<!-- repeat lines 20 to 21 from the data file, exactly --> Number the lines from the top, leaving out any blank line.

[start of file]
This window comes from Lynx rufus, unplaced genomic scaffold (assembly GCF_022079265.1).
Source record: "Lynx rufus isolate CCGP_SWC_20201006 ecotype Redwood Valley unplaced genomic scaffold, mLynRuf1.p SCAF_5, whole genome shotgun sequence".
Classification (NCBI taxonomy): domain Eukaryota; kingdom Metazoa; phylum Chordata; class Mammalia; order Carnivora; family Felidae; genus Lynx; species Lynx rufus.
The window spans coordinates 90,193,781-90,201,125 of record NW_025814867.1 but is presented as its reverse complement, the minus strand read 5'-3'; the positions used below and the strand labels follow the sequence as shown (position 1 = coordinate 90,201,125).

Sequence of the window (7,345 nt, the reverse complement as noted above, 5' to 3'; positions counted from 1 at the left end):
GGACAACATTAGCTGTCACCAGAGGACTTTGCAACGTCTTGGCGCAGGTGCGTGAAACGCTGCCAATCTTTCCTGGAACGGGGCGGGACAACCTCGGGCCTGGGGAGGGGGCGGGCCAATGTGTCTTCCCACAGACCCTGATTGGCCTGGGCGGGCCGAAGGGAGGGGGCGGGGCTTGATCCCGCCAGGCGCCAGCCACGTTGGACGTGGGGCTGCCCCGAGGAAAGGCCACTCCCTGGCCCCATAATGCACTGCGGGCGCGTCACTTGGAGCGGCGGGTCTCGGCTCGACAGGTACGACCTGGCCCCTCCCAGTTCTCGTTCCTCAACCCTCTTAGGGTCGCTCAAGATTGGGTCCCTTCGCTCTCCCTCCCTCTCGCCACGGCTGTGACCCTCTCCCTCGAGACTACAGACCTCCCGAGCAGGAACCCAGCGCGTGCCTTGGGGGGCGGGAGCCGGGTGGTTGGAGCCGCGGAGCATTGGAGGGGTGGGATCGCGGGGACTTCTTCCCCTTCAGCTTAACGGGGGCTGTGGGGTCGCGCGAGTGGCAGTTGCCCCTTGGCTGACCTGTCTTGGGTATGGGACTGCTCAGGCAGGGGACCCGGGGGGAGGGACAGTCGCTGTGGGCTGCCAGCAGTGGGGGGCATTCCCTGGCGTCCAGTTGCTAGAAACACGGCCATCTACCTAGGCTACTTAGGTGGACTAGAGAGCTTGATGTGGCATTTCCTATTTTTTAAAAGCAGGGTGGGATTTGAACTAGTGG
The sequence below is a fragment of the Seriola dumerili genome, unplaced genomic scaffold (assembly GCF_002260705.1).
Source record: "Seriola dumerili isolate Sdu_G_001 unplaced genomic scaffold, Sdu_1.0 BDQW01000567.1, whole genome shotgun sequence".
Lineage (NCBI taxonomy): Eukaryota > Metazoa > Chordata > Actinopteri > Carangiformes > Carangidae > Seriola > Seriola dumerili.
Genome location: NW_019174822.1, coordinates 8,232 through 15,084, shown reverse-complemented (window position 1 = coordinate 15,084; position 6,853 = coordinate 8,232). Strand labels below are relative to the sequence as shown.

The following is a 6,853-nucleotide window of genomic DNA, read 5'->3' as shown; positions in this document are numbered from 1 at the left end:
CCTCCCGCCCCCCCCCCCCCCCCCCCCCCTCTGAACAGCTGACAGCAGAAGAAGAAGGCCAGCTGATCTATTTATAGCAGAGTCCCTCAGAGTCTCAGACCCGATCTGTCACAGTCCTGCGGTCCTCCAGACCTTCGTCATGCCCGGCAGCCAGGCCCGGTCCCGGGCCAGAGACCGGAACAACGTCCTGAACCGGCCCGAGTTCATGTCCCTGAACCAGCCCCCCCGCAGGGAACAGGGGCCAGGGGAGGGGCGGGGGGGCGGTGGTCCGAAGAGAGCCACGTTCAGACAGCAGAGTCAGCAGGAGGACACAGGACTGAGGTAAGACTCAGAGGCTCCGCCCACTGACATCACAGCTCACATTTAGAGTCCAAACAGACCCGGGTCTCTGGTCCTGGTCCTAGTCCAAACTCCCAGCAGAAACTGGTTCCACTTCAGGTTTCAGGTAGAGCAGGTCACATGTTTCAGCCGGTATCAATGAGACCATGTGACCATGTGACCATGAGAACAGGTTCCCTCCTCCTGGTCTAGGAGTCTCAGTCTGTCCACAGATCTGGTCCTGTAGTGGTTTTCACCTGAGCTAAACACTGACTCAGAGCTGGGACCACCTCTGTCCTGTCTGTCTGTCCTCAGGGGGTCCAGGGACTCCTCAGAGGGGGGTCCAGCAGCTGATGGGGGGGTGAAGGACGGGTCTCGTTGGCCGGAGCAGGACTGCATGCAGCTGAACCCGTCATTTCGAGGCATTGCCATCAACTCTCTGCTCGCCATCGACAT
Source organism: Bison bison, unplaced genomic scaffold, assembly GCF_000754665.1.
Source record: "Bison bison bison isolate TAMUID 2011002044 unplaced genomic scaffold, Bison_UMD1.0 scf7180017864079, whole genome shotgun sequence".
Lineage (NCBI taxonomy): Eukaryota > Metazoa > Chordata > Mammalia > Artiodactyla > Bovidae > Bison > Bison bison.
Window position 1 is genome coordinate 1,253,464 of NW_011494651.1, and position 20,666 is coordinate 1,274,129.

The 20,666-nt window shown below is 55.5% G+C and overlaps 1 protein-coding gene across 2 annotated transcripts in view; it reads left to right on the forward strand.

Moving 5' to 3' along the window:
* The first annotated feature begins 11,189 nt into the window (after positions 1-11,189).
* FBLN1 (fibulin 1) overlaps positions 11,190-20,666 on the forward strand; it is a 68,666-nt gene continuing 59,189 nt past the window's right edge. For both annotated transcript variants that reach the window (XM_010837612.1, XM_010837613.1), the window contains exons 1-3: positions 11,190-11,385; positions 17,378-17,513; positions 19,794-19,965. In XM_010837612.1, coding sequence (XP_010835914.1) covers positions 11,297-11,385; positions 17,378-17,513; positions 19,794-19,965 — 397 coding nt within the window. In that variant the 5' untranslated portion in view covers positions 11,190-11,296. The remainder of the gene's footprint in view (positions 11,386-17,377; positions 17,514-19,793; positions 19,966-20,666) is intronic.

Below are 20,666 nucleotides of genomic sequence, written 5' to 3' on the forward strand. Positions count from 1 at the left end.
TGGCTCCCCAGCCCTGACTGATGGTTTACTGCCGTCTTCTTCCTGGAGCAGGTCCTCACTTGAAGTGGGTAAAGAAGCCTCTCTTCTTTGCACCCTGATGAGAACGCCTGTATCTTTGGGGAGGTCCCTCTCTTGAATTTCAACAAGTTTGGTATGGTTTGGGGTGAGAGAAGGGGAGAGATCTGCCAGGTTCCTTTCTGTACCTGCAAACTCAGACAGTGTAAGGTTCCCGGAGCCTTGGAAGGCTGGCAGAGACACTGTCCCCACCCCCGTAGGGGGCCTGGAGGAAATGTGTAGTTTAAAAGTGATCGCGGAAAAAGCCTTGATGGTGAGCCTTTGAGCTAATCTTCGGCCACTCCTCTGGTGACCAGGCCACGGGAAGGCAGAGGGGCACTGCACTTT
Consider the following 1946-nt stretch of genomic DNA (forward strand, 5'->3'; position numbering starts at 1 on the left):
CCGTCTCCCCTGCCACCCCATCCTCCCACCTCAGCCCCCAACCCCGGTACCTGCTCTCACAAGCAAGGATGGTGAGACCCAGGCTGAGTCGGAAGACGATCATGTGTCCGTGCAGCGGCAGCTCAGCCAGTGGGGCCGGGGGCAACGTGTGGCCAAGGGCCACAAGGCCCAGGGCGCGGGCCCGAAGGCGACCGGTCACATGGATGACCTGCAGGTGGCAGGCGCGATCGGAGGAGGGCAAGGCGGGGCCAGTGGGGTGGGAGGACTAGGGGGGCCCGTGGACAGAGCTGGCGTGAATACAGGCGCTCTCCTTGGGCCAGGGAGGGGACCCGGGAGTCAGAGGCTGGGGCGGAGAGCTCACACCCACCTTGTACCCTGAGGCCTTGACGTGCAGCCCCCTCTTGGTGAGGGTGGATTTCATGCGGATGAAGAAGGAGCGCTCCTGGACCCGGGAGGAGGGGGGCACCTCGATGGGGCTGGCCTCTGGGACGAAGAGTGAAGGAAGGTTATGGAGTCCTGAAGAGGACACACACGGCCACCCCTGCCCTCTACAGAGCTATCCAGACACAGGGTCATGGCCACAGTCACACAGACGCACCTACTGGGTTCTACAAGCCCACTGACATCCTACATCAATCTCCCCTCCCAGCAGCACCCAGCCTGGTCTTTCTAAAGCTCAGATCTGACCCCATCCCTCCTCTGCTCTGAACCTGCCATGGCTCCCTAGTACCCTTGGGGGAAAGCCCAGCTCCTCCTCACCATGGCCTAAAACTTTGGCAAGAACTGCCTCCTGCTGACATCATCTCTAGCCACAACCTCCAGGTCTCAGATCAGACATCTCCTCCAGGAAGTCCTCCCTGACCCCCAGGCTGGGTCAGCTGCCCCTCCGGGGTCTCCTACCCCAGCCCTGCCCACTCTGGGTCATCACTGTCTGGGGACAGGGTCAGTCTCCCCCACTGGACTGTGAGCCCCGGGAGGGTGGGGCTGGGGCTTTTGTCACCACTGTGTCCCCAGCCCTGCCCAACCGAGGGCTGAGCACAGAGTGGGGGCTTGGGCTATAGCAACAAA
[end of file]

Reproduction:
* FBLN1 (fibulin 1) overlaps positions 11,190-20,666 on the forward strand; it is a 68,666-nt gene continuing 59,189 nt past the window's right edge. For both annotated transcript variants that reach the window (XM_010837612.1, XM_010837613.1), the window contains exons 1-3: positions 11,190-11,385; positions 17,378-17,513; positions 19,794-19,965. In XM_010837612.1, coding sequence (XP_010835914.1) covers positions 11,297-11,385; positions 17,378-17,513; positions 19,794-19,965 — 397 coding nt within the window. In that variant the 5' untranslated portion in view covers positions 11,190-11,296. The remainder of the gene's footprint in view (positions 11,386-17,377; positions 17,514-19,793; positions 19,966-20,666) is intronic.

Below are 20,666 nucleotides of genomic sequence, written 5' to 3' on the forward strand. Positions count from 1 at the left end.